In prescribing CALCAREA OSTREARUM, the local symptoms, particularly those of the eyes, do not help you much. They are too general. They are just the symptoms of scrofulous ophthalmia. But you would be aided in your selection of the drug by its general symptoms, sweat of the head and cold, damp feet (which are not prominent under Graphites). You may also remember that Calcarea ostrearum is the best remedy for the results of scrofulous ophthalmia, rather than the acute symptoms themselves. It is best suited to the opacities of the cornea and the thickening of the lids.
ARSENICUM has the same burning, excoriating discharge from the eyes but is distinguished by this: The lids are spasmodically closed. Otherwise the symptoms are provokingly similar.
SULPHUR will help you when the edges of the lids are redder than natural, while under Graphites the edges of the lids are paler than they ought to be.
EUPHRASIA is useful in phlyctenular ophthalmia with excoriating discharge, etc. But although the discharge is excoriating under Euphrasia it is thick and purulent, while it is thin under Graphites.
MERCURIUS is also useful in scrofulous cases, especially when the patient is worse at night and from the heat and glare of the fire. Mercury is decidedly preferable if syphilis complicates scrofulosis.
HEPAR is very similar indeed to Graphites. It is preferable when there is throbbing in and about the eye. Now if the child is not old enough to tell you if there is throbbing in and about the eye, you will notice that there is pain and you will see evidence of the formation of pus; for instance, suppurating styes form on the lids. Hepar suits the suppurative process better than does Graphites. You will also notice that the Hepar child will not allow anything to press on the eye, because the parts are so sensitive.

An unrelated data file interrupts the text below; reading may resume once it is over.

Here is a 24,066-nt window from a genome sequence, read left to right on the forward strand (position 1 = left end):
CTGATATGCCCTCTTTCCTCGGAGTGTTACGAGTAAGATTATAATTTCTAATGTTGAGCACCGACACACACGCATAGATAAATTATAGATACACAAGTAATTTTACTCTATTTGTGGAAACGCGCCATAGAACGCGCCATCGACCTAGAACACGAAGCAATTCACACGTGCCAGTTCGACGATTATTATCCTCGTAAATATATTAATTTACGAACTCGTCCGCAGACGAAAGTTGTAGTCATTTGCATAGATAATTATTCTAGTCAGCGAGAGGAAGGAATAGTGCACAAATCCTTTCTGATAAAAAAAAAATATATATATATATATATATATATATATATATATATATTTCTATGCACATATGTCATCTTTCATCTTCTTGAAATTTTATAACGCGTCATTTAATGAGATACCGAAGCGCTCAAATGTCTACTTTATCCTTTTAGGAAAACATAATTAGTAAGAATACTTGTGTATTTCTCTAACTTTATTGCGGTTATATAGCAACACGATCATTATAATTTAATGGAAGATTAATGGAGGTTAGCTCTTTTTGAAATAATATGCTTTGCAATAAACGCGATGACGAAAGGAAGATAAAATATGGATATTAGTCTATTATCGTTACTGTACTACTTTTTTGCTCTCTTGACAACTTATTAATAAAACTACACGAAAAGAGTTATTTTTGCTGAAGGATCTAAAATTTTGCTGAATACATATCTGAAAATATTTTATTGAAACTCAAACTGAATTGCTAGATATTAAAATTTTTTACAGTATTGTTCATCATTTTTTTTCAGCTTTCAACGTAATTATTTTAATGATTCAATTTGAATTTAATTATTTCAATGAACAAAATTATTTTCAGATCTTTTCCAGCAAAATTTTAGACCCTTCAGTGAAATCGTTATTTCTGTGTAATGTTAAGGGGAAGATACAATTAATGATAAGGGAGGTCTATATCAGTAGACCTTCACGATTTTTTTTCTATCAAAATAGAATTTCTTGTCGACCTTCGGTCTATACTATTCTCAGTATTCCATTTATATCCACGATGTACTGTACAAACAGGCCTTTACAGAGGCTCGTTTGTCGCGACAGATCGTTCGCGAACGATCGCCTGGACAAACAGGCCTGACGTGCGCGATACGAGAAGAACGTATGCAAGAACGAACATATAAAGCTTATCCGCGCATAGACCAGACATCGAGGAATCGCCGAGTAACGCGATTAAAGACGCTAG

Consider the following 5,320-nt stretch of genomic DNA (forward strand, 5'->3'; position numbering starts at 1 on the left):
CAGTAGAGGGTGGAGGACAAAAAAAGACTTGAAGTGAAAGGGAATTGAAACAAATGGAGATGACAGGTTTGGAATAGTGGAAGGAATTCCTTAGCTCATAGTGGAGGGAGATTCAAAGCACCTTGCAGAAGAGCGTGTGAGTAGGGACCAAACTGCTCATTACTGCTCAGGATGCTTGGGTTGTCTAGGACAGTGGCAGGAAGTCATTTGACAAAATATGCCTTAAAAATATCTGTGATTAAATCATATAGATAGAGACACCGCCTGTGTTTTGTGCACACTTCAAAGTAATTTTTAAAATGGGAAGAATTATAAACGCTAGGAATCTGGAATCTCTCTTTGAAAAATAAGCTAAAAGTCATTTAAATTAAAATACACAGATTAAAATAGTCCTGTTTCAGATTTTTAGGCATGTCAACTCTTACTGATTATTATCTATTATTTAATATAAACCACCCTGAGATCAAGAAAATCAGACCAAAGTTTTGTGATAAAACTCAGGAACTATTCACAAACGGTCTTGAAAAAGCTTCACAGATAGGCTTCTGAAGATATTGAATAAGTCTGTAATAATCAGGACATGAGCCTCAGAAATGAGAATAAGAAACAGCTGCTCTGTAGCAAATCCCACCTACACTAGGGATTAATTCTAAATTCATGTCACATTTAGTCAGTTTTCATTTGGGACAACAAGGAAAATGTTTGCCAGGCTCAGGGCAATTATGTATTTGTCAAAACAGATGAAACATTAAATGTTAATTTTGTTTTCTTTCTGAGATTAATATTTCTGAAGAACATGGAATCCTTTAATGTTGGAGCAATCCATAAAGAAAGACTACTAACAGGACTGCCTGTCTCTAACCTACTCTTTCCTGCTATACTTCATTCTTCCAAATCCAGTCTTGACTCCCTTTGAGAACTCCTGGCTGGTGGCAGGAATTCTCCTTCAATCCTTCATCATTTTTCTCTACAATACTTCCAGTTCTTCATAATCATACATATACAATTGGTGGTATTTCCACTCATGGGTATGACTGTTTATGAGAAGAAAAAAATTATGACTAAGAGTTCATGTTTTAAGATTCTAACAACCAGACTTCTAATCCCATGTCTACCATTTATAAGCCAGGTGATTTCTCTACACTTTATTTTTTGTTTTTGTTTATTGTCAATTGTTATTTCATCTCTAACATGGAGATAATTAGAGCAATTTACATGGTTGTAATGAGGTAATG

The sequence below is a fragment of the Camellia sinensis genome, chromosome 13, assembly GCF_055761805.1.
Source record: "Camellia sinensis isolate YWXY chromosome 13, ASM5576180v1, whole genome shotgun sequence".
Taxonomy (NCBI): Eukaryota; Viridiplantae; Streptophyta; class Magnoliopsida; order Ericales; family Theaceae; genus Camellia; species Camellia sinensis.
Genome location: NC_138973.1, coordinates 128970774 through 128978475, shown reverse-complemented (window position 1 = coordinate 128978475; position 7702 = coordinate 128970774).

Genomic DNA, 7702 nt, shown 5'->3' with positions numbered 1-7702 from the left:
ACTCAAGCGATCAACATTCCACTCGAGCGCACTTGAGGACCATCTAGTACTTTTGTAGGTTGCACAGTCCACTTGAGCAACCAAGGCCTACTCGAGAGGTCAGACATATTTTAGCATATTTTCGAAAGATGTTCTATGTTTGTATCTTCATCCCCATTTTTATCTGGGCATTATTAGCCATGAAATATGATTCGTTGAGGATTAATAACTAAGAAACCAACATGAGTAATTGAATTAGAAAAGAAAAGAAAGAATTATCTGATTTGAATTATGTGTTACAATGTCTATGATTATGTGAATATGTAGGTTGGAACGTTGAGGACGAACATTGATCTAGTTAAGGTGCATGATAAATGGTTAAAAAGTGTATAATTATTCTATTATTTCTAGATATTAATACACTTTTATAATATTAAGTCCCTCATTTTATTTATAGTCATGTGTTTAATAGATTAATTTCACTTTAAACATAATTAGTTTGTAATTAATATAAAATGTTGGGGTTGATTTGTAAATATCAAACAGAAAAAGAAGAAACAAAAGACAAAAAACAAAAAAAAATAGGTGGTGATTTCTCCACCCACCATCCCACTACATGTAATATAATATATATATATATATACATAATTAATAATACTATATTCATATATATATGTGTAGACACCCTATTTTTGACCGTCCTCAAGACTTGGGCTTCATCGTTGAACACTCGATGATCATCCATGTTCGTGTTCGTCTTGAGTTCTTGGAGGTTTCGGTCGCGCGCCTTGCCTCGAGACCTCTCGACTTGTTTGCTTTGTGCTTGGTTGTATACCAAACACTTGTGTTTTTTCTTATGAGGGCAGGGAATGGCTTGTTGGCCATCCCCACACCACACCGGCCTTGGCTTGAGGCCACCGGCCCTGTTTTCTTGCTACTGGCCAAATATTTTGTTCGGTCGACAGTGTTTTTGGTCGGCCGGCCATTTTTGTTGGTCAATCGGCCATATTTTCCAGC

Graphites is said to prevent the return of erysipelas when that disease becomes constitutional. The affected parts feel hard and tough, and if it be the face that is involved, are very much distorted. There are burning, stinging pains, as we found under Apis. It usually commences on the right side and goes to the left. It is particularly useful when Iodine has been abused.
Still further, you must remember the use of Graphites in the removal of cicatrices. This remedy seems to have the property of causing the absorption of cicatricial tissue. It was long ago noticed in workers in graphite, that wounds on the hands healed and the cicatrices disappeared very rapidly. Dr. Guernsey has made use of this property of the drug for the removal of cicatrices that form after mammary abscess. Professor Korndoerfer greatly relieved a child’s eye by the remedy. The child had been operated on, and cicatrices formed which contracted more than the surgeon expected they would. Graphites so far relieved the case that the parts assumed their normal position.
We next have to speak of the action of Graphites on the digestive organs, and here it is allied particularly to the other carbons, Carbo veg. and Carbo animalis. We find the patient complaining of disagreeable taste in the mouth in the morning, as though he had been eating eggs. This symptom is more marked here than in any other carbon. The patient is worse from all meats. This symptom you find under Pulsatilla, Ferrum, and, in fact under all chlorotic remedies.